© The Aga Khan Museum
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Why is an object probably made in medieval Southern Italy in an Islamic art museum? This ivory horn is one of about 80 examples that survive worldwide, known as “oliphants,” deriving from the Old French word for “elephant.” This term was first used in the 12th-century Song of Roland, when Roland, fighting the Arabs in Spain at the battle of Roncevaux in 778 AD, blows his horn with all his might to recall his master Charlemagne. Because of these beginnings, surviving ivory horns are frequently associated with the intersection of Christian and Muslim cultures, especially in the context of the Crusades. Ironically, then, the designs on one group of oliphants are thought to have Islamic origins, and some art historians have suggested they were even made in the Islamic world. Others have pointed to the fact that these designs were widespread in the art of medieval southern Italy, especially in the sculptural elements of churches: portals, tympanums, columns and capitals. Such debates illustrate the fluidity of styles and objects in the medieval Mediterranean.
An oliphant is made from an elephant tusk, undoubtedly from an African elephant at this time and place. It takes advantage of the tusk’s natural morphology, which has a conical-shaped hollow occupying 20–30% of its length. A few centimetres of dentine (ivory) are left around the hollow core, allowing for surface decoration to be carved, while the rest of the tusk can be carved into a range of objects. This technique indicates that the idea to make oliphants occurred in a region where there was intense ivory production and derived from a desire not to waste any of the precious tusk.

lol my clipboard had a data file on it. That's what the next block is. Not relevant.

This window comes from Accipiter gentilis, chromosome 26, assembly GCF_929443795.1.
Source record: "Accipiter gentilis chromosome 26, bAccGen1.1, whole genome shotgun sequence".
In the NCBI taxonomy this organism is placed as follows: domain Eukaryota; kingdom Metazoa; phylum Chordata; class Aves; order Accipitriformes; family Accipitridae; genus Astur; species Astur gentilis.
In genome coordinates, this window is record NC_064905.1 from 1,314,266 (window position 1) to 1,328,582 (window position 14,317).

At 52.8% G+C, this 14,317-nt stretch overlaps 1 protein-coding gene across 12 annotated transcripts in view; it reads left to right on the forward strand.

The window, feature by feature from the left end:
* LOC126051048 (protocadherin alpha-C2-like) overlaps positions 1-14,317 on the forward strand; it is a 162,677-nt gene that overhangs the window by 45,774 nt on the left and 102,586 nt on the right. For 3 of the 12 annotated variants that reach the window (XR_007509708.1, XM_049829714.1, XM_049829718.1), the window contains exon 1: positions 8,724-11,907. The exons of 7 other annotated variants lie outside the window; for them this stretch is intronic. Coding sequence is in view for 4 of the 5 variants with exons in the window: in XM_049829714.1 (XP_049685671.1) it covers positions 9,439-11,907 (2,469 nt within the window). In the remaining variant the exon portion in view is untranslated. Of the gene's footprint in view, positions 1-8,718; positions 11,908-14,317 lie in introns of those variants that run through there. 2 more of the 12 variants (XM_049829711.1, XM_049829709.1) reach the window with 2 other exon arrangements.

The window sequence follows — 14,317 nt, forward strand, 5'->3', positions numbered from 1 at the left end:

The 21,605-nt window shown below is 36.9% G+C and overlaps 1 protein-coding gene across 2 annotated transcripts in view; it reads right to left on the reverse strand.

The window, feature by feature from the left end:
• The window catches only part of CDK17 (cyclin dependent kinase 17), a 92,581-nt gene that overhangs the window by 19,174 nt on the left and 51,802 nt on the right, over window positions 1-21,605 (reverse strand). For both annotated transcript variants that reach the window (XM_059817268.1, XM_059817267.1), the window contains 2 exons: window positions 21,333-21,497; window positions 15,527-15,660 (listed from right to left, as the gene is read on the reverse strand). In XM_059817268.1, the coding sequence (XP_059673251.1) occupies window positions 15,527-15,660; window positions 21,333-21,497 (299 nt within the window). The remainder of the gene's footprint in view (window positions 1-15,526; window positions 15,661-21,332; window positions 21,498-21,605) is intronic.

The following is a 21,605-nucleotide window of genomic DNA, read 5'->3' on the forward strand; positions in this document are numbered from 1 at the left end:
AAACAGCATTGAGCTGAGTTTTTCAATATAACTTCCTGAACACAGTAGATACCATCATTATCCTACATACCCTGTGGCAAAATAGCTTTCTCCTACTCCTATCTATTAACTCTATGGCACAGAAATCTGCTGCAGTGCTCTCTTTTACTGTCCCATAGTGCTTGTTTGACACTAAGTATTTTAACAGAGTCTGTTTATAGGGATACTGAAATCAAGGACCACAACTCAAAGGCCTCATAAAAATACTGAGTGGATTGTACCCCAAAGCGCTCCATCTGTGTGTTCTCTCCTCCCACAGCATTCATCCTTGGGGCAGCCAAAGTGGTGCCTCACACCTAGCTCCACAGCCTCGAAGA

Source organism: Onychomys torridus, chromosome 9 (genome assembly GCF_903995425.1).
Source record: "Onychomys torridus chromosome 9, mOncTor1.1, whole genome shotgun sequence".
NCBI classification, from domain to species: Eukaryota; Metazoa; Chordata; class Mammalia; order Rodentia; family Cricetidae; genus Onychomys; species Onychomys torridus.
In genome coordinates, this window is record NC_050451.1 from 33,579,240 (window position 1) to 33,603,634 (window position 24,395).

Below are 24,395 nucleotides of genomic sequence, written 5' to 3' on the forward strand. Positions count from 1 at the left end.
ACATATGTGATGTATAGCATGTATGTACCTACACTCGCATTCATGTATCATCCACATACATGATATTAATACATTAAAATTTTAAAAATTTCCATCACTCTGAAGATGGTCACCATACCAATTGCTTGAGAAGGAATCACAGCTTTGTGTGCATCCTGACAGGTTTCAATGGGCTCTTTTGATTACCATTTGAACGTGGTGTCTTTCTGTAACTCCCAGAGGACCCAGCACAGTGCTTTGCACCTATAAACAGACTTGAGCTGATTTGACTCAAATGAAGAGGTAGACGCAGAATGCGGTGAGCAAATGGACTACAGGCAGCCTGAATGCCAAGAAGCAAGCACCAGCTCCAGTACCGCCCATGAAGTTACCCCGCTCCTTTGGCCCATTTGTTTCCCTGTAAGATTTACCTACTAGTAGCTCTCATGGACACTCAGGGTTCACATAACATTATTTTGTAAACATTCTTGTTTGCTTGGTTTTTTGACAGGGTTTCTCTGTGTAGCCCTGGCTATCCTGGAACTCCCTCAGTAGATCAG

The most likely place is Southern Italy (including Sicily). Large numbers of objects datable to the 11th and 12th centuries, whose origins can be traced to this region, have survived. These include more than 300 “Siculo-Arabic” boxes associated with the Norman court at Palermo, and a group of 70 carved plaques associated with a commission for Salerno Cathedral. They have many connections with the oliphants in their style and carving techniques.
There was most probably no single place for the production of oliphants: the craftsmen themselves may have travelled to wherever their skill was required. The raw ivory would have been sourced through trans-Saharan trade and gathered in North African ports—especially in present-day Tunisia, only a few kilometres from Italy. In turn, Italian merchants would have shipped the ivory across the Mediterranean. The raw material demonstrates contact across political and confessional borders, even if the designs do not.
This oliphant’s design is organized in horizontal bands along which processions of animals and birds run after each other, sometimes biting the tail of the creature in front. At the mouth of the oliphant is carved a soldier, wearing what looks like Norman armour, and fighting off lions. Snake-like creatures appear several times on this object. Their bodies curl over themselves into loops, suggesting dragons.
These scenes of combat between animals and humans convey a message of strength and aggression. Such qualities were conferred on the person holding the object. It is fitting, then, that oliphants—and the wider category of medieval horns made from cattle, bison, or aurochs—were widely used by the Norman nobility in hunting. At the end of the hunt, their open ends could be stoppered and used for drinking. Hunting implies ownership of the land, and horns were often used to physically symbolize gifts of land to the church. As such, many oliphants have survived in ecclesiastical treasuries.
This oliphant survived in a noble context. While nothing is known about its history between the 12th to 16th centuries, its silver mounts show it was in England by the early 17th century. They were probably added around 1620, when Elizabeth, daughter of Thomas Lord Coventry, Lord Keeper of the Great Seals to King Charles I, married Sir John Hare. The hares running around the silver band at the mouth of the horn probably allude wittily to the name Hare. It has also been suggested that the large silver claw, which acts as a stand for the oliphant, might be a cockerel’s foot, since the Coventry family had the cockerel as their crest.
The oliphant remained in the Hare family until it was bought by the Aga Khan Museum in 2009.
— Mariam Rosser-Owen
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